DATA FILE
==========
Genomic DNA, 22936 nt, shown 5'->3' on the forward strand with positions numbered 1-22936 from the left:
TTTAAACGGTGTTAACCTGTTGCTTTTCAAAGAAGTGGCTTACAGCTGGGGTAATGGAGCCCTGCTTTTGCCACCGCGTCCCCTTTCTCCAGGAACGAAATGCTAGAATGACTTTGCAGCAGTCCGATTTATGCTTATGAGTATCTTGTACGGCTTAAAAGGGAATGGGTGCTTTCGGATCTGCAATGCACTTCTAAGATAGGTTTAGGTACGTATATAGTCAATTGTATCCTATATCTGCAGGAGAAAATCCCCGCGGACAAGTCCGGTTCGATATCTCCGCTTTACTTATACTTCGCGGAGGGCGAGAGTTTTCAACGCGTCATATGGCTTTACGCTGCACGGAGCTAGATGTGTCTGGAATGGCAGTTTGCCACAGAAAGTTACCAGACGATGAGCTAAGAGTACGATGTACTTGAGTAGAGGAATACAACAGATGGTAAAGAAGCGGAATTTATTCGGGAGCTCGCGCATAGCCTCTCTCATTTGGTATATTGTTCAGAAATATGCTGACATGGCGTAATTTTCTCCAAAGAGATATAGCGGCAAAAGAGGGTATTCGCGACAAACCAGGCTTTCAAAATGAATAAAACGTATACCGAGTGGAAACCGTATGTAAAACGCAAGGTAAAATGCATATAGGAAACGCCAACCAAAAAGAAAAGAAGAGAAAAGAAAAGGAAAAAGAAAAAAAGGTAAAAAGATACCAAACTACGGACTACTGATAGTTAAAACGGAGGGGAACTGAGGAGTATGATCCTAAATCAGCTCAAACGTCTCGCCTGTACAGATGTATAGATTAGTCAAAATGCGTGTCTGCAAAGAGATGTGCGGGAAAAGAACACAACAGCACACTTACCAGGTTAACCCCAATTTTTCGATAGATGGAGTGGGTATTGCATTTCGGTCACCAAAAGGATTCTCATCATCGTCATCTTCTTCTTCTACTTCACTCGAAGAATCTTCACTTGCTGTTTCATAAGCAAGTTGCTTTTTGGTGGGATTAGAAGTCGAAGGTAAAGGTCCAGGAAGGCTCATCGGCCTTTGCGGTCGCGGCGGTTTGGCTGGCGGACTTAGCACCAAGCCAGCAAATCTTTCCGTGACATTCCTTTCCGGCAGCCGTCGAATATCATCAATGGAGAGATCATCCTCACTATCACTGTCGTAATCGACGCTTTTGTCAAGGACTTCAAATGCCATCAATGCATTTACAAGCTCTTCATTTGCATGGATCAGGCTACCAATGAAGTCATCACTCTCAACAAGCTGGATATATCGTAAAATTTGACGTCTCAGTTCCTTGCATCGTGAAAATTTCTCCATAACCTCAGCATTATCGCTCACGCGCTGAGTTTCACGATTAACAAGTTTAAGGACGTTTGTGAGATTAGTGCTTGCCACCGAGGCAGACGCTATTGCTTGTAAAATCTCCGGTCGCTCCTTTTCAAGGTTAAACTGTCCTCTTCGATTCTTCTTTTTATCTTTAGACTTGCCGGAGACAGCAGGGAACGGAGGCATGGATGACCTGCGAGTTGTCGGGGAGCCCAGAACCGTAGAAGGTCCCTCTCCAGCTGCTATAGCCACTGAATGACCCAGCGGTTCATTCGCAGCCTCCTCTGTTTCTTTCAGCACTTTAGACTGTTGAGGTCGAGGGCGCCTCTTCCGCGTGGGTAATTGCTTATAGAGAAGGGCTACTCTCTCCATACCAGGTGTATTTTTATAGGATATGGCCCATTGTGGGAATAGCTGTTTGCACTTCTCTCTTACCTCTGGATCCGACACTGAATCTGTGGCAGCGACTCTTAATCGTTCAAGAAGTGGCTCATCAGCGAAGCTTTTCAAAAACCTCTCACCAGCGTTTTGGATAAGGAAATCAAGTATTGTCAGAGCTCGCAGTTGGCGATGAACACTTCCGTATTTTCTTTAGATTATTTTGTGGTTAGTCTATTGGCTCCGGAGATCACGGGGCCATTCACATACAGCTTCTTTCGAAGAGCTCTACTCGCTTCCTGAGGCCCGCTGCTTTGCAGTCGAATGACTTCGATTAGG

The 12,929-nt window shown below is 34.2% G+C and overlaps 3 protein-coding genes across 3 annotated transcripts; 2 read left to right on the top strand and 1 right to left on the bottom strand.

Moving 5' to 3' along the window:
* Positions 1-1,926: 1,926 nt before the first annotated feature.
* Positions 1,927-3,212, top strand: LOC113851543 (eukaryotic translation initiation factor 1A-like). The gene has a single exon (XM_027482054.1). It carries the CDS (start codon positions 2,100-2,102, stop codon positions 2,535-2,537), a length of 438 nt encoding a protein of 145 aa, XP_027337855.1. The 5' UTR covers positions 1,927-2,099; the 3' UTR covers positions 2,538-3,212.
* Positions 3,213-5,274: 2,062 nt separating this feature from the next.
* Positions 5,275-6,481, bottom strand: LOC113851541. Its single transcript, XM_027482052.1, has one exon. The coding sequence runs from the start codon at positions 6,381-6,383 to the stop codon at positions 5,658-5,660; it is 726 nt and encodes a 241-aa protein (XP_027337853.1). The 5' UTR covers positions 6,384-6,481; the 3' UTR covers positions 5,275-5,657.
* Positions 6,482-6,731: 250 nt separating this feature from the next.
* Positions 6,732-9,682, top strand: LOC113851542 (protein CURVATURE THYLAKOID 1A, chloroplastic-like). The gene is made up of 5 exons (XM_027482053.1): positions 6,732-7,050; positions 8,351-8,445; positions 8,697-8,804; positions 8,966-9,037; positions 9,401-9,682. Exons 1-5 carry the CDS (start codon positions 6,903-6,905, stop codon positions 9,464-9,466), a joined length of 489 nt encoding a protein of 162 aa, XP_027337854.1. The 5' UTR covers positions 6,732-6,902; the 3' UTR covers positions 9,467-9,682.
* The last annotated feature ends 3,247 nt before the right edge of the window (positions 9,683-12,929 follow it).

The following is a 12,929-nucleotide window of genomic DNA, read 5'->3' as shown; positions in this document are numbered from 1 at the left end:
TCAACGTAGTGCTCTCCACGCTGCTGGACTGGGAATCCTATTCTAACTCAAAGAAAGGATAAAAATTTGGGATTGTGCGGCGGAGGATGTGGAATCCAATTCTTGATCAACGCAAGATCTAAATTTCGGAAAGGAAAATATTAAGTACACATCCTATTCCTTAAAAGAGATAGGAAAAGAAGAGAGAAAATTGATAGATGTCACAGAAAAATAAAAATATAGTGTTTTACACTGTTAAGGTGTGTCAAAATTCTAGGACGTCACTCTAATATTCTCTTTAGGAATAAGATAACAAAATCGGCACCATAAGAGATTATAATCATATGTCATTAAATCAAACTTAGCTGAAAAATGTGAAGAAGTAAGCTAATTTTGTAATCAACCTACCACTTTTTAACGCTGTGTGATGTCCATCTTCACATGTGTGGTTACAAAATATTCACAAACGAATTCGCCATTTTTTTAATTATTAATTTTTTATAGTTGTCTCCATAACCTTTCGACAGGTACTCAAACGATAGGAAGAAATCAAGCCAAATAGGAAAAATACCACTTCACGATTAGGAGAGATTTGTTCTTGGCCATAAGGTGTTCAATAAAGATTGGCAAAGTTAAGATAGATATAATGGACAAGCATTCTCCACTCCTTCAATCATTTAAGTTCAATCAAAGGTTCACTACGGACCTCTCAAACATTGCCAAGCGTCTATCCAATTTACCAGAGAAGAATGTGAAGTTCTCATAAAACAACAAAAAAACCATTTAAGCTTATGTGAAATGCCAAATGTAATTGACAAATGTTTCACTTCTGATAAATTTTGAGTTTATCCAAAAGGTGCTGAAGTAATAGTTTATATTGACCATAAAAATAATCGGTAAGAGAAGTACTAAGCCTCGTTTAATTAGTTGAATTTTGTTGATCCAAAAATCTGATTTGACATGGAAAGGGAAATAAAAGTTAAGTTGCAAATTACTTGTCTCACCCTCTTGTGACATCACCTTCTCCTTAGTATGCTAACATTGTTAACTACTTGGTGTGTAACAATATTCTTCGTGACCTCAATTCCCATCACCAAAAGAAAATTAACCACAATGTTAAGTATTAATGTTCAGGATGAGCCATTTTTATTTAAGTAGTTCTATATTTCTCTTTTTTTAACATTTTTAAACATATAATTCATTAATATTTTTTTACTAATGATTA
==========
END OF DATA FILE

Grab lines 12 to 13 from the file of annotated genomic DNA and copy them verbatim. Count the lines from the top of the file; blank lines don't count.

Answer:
The following is a 12,929-nucleotide window of genomic DNA, read 5'->3' as shown; positions in this document are numbered from 1 at the left end:
TCAACGTAGTGCTCTCCACGCTGCTGGACTGGGAATCCTATTCTAACTCAAAGAAAGGATAAAAATTTGGGATTGTGCGGCGGAGGATGTGGAATCCAATTCTTGATCAACGCAAGATCTAAATTTCGGAAAGGAAAATATTAAGTACACATCCTATTCCTTAAAAGAGATAGGAAAAGAAGAGAGAAAATTGATAGATGTCACAGAAAAATAAAAATATAGTGTTTTACACTGTTAAGGTGTGTCAAAATTCTAGGACGTCACTCTAATATTCTCTTTAGGAATAAGATAACAAAATCGGCACCATAAGAGATTATAATCATATGTCATTAAATCAAACTTAGCTGAAAAATGTGAAGAAGTAAGCTAATTTTGTAATCAACCTACCACTTTTTAACGCTGTGTGATGTCCATCTTCACATGTGTGGTTACAAAATATTCACAAACGAATTCGCCATTTTTTTAATTATTAATTTTTTATAGTTGTCTCCATAACCTTTCGACAGGTACTCAAACGATAGGAAGAAATCAAGCCAAATAGGAAAAATACCACTTCACGATTAGGAGAGATTTGTTCTTGGCCATAAGGTGTTCAATAAAGATTGGCAAAGTTAAGATAGATATAATGGACAAGCATTCTCCACTCCTTCAATCATTTAAGTTCAATCAAAGGTTCACTACGGACCTCTCAAACATTGCCAAGCGTCTATCCAATTTACCAGAGAAGAATGTGAAGTTCTCATAAAACAACAAAAAAACCATTTAAGCTTATGTGAAATGCCAAATGTAATTGACAAATGTTTCACTTCTGATAAATTTTGAGTTTATCCAAAAGGTGCTGAAGTAATAGTTTATATTGACCATAAAAATAATCGGTAAGAGAAGTACTAAGCCTCGTTTAATTAGTTGAATTTTGTTGATCCAAAAATCTGATTTGACATGGAAAGGGAAATAAAAGTTAAGTTGCAAATTACTTGTCTCACCCTCTTGTGACATCACCTTCTCCTTAGTATGCTAACATTGTTAACTACTTGGTGTGTAACAATATTCTTCGTGACCTCAATTCCCATCACCAAAAGAAAATTAACCACAATGTTAAGTATTAATGTTCAGGATGAGCCATTTTTATTTAAGTAGTTCTATATTTCTCTTTTTTTAACATTTTTAAACATATAATTCATTAATATTTTTTTACTAATGATTA